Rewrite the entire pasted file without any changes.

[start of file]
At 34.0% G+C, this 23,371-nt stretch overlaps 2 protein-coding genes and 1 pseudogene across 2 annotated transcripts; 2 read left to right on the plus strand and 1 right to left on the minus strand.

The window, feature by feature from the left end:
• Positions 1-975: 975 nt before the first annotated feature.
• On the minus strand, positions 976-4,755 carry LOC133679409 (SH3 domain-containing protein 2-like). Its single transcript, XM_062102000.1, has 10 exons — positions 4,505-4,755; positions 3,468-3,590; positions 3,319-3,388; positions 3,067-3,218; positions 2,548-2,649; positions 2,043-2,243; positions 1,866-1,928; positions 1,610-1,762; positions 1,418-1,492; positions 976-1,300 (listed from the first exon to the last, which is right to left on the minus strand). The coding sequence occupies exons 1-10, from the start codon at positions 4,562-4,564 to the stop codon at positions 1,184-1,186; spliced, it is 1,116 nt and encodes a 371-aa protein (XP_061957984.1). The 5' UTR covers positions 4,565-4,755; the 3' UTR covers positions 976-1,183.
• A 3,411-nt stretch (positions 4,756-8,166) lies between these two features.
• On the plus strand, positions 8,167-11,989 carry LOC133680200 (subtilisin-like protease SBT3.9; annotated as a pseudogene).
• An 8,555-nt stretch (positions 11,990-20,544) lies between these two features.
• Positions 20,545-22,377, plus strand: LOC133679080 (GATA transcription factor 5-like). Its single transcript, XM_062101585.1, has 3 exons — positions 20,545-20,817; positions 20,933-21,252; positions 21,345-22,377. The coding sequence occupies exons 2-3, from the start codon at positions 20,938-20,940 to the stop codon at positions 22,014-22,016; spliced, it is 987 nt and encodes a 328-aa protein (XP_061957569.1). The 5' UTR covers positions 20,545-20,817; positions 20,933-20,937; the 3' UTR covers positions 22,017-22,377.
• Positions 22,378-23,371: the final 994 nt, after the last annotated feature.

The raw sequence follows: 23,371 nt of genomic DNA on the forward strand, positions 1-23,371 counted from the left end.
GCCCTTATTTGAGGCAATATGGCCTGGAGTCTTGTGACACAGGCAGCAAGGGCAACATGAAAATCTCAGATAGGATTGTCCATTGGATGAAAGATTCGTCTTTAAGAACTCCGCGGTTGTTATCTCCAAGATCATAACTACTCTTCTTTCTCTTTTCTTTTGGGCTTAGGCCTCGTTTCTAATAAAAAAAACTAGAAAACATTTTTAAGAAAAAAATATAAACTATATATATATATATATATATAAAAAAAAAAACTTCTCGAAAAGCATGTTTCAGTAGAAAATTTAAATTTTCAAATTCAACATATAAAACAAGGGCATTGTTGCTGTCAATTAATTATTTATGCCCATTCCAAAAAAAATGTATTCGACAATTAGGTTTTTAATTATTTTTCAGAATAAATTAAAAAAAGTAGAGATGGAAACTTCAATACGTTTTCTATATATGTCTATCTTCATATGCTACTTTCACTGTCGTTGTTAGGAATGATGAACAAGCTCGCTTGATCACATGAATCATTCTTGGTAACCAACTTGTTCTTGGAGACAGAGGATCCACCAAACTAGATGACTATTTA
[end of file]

At 34.0% G+C, this 23,371-nt stretch overlaps 2 protein-coding genes and 1 pseudogene across 2 annotated transcripts; 2 read left to right on the plus strand and 1 right to left on the minus strand.

The window, feature by feature from the left end:
• Positions 1-975: 975 nt before the first annotated feature.
• On the minus strand, positions 976-4,755 carry LOC133679409 (SH3 domain-containing protein 2-like). Its single transcript, XM_062102000.1, has 10 exons — positions 4,505-4,755; positions 3,468-3,590; positions 3,319-3,388; positions 3,067-3,218; positions 2,548-2,649; positions 2,043-2,243; positions 1,866-1,928; positions 1,610-1,762; positions 1,418-1,492; positions 976-1,300 (listed from the first exon to the last, which is right to left on the minus strand). The coding sequence occupies exons 1-10, from the start codon at positions 4,562-4,564 to the stop codon at positions 1,184-1,186; spliced, it is 1,116 nt and encodes a 371-aa protein (XP_061957984.1). The 5' UTR covers positions 4,565-4,755; the 3' UTR covers positions 976-1,183.
• A 3,411-nt stretch (positions 4,756-8,166) lies between these two features.
• On the plus strand, positions 8,167-11,989 carry LOC133680200 (subtilisin-like protease SBT3.9; annotated as a pseudogene).
• An 8,555-nt stretch (positions 11,990-20,544) lies between these two features.
• Positions 20,545-22,377, plus strand: LOC133679080 (GATA transcription factor 5-like). Its single transcript, XM_062101585.1, has 3 exons — positions 20,545-20,817; positions 20,933-21,252; positions 21,345-22,377. The coding sequence occupies exons 2-3, from the start codon at positions 20,938-20,940 to the stop codon at positions 22,014-22,016; spliced, it is 987 nt and encodes a 328-aa protein (XP_061957569.1). The 5' UTR covers positions 20,545-20,817; positions 20,933-20,937; the 3' UTR covers positions 22,017-22,377.
• Positions 22,378-23,371: the final 994 nt, after the last annotated feature.

The raw sequence follows: 23,371 nt of genomic DNA on the forward strand, positions 1-23,371 counted from the left end.
GCCCTTATTTGAGGCAATATGGCCTGGAGTCTTGTGACACAGGCAGCAAGGGCAACATGAAAATCTCAGATAGGATTGTCCATTGGATGAAAGATTCGTCTTTAAGAACTCCGCGGTTGTTATCTCCAAGATCATAACTACTCTTCTTTCTCTTTTCTTTTGGGCTTAGGCCTCGTTTCTAATAAAAAAAACTAGAAAACATTTTTAAGAAAAAAATATAAACTATATATATATATATATATATAAAAAAAAAAACTTCTCGAAAAGCATGTTTCAGTAGAAAATTTAAATTTTCAAATTCAACATATAAAACAAGGGCATTGTTGCTGTCAATTAATTATTTATGCCCATTCCAAAAAAAATGTATTCGACAATTAGGTTTTTAATTATTTTTCAGAATAAATTAAAAAAAGTAGAGATGGAAACTTCAATACGTTTTCTATATATGTCTATCTTCATATGCTACTTTCACTGTCGTTGTTAGGAATGATGAACAAGCTCGCTTGATCACATGAATCATTCTTGGTAACCAACTTGTTCTTGGAGACAGAGGATCCACCAAACTAGATGACTATTTA